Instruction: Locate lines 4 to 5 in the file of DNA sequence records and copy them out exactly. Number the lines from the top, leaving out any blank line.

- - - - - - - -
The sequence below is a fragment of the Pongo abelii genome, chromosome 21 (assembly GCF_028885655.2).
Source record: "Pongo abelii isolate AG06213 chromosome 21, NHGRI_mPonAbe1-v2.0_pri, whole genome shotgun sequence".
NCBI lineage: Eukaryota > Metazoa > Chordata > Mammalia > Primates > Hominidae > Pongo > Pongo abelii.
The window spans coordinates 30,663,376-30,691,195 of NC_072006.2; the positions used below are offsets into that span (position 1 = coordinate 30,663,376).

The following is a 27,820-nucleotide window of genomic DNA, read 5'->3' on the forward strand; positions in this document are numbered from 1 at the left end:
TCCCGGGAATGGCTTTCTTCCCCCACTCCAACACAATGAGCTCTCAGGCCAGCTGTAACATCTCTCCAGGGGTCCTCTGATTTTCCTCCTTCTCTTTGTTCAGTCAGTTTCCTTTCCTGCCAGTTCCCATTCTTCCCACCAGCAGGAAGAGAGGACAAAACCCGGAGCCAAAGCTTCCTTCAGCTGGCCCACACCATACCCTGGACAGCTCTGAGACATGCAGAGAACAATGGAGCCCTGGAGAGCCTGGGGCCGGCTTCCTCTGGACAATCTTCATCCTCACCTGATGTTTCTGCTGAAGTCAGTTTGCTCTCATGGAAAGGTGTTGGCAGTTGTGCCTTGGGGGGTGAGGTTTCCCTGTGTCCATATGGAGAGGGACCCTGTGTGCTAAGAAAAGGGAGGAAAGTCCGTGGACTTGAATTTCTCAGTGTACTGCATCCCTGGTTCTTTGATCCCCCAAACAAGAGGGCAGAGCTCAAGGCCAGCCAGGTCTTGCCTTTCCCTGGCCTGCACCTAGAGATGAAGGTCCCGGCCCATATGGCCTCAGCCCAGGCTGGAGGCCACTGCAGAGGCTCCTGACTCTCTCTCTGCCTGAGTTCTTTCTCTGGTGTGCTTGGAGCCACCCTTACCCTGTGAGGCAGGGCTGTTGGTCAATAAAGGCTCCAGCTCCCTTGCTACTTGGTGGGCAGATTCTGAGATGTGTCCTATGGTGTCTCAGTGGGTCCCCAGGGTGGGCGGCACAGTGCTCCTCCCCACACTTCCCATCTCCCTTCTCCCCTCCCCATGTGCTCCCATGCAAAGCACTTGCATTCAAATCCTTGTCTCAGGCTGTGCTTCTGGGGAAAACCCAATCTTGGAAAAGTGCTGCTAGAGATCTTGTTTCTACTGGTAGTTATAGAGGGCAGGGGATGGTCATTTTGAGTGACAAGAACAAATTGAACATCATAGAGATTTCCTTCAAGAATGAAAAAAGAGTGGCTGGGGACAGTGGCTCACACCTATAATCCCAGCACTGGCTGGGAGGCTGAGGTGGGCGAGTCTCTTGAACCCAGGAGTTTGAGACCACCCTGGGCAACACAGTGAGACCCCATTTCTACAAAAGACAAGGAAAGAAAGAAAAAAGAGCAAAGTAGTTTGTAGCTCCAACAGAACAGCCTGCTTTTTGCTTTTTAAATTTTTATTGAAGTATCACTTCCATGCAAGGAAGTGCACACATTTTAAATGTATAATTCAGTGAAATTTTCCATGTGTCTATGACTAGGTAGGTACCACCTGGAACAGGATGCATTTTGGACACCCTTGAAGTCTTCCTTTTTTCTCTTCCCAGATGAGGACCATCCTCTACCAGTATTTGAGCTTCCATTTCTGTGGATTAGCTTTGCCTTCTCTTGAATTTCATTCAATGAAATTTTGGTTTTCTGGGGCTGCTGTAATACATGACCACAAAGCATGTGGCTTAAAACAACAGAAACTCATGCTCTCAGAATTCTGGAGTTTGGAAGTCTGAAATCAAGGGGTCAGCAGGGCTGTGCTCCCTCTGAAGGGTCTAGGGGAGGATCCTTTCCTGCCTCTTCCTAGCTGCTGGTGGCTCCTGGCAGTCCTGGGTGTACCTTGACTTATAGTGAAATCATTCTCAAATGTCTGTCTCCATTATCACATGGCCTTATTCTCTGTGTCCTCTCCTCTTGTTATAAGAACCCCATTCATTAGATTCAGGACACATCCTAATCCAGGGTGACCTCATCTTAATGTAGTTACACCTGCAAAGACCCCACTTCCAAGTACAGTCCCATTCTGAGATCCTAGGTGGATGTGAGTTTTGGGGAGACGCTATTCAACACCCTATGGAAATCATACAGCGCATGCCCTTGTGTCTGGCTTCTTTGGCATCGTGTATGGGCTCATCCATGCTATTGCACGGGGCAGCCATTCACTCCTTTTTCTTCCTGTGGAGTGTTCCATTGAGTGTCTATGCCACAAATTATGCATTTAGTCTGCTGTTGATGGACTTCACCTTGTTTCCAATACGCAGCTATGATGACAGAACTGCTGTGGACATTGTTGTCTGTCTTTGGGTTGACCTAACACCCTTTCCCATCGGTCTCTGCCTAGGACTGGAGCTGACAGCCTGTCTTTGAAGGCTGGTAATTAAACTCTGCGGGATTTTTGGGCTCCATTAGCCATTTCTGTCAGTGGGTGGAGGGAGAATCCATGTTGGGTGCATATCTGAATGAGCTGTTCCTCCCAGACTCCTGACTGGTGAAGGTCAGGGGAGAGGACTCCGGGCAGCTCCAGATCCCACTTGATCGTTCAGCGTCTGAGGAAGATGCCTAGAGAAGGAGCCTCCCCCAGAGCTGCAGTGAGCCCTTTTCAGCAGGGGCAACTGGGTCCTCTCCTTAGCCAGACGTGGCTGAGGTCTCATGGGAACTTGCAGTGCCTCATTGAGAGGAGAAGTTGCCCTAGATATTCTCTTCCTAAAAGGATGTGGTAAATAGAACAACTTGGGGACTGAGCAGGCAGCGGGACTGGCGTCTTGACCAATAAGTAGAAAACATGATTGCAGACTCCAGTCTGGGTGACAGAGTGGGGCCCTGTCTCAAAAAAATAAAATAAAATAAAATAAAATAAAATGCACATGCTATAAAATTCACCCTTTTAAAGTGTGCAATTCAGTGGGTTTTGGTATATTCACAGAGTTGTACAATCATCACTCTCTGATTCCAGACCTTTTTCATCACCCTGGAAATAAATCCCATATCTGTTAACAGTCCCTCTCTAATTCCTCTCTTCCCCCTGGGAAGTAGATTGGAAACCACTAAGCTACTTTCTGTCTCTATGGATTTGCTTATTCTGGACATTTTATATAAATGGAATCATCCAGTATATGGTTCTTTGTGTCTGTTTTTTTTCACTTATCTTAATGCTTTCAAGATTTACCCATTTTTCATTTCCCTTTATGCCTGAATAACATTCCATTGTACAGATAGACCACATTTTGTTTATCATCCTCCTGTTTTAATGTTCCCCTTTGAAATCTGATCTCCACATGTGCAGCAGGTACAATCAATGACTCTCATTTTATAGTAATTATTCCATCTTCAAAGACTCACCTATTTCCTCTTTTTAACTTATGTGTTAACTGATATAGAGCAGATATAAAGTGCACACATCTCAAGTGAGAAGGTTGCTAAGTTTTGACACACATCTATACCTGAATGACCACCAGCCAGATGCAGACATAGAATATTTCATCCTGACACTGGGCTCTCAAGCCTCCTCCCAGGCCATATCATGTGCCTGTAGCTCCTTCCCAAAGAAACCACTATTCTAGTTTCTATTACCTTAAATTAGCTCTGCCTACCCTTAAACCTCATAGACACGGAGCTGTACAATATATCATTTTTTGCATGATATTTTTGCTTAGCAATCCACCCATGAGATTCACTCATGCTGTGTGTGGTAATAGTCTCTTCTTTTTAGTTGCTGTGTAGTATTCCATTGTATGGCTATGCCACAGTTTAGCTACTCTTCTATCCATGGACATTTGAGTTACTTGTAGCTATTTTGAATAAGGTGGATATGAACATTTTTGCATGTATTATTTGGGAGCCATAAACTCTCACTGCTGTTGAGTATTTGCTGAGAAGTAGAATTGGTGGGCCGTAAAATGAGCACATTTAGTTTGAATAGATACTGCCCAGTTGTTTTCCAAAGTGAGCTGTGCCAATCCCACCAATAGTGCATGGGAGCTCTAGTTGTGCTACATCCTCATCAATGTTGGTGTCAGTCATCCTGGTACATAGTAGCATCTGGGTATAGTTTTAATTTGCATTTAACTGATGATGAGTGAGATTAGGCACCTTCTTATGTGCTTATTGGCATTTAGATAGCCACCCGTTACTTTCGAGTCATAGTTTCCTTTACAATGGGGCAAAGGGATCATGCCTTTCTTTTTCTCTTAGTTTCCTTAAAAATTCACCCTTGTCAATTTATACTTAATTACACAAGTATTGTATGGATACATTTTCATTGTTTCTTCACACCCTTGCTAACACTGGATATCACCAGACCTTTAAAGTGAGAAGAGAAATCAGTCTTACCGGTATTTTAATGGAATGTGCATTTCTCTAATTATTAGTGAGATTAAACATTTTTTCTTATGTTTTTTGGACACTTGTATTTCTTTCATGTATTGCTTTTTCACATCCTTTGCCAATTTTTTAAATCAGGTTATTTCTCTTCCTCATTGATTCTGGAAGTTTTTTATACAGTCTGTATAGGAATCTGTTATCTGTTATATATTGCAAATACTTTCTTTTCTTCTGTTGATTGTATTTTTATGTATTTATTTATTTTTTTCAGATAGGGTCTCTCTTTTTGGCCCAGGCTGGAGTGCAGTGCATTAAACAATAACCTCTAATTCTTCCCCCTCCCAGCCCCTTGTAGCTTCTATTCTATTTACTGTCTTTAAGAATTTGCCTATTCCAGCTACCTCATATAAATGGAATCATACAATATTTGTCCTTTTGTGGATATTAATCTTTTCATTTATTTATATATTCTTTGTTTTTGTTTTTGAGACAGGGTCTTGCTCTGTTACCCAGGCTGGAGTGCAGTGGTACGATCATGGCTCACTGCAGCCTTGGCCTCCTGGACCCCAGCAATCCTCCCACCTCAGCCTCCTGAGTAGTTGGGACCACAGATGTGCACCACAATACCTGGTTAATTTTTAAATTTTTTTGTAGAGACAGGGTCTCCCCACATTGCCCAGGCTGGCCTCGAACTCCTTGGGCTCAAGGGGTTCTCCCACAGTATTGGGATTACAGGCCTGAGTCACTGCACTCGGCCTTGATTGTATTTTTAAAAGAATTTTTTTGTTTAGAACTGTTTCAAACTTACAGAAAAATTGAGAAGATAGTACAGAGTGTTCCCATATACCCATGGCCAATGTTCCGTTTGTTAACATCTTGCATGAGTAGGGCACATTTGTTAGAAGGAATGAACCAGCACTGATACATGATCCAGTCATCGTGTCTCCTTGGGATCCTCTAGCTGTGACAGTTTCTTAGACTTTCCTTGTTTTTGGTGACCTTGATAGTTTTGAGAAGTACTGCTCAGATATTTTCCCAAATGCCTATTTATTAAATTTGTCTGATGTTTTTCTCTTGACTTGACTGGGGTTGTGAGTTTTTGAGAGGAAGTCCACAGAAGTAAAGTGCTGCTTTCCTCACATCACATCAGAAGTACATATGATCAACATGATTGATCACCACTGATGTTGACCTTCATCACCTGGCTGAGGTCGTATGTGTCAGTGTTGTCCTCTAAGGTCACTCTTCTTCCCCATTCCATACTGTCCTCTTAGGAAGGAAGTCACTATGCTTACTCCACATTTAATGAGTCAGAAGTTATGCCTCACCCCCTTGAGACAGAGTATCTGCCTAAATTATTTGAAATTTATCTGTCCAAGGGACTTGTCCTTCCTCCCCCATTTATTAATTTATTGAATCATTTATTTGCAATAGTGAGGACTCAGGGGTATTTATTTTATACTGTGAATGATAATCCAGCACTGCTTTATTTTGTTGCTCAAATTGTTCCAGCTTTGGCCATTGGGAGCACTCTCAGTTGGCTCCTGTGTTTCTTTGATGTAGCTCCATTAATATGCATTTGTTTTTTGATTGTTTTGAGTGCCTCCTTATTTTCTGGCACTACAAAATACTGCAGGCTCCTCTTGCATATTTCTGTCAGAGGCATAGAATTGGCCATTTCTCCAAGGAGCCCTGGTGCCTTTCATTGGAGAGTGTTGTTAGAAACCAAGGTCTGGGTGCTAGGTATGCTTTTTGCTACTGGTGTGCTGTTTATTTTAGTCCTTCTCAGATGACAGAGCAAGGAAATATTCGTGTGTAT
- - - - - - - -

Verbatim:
The window spans coordinates 30,663,376-30,691,195 of NC_072006.2; the positions used below are offsets into that span (position 1 = coordinate 30,663,376).

The following is a 27,820-nucleotide window of genomic DNA, read 5'->3' on the forward strand; positions in this document are numbered from 1 at the left end: